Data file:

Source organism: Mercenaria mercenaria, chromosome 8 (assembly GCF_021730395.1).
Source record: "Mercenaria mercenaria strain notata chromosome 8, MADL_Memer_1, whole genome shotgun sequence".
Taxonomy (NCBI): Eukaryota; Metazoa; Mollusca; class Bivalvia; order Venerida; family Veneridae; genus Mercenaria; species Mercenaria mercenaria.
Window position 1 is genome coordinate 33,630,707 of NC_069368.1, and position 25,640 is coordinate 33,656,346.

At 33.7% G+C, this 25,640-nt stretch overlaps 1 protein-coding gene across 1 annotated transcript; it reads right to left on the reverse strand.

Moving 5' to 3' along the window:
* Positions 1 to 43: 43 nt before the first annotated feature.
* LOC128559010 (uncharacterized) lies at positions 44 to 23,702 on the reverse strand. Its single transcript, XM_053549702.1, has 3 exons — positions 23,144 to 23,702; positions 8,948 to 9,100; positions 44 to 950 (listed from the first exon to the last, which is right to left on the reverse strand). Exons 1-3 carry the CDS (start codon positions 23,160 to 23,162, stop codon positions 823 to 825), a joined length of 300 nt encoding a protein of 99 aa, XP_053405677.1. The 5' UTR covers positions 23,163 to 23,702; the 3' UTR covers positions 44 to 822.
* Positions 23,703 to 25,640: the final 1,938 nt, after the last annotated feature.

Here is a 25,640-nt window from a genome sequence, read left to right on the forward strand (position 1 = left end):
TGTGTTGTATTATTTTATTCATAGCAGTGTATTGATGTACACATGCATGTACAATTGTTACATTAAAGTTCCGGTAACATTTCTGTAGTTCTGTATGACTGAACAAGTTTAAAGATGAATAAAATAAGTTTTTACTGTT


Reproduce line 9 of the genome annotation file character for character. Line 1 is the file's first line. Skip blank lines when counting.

* Positions 23,703 to 25,640: the final 1,938 nt, after the last annotated feature.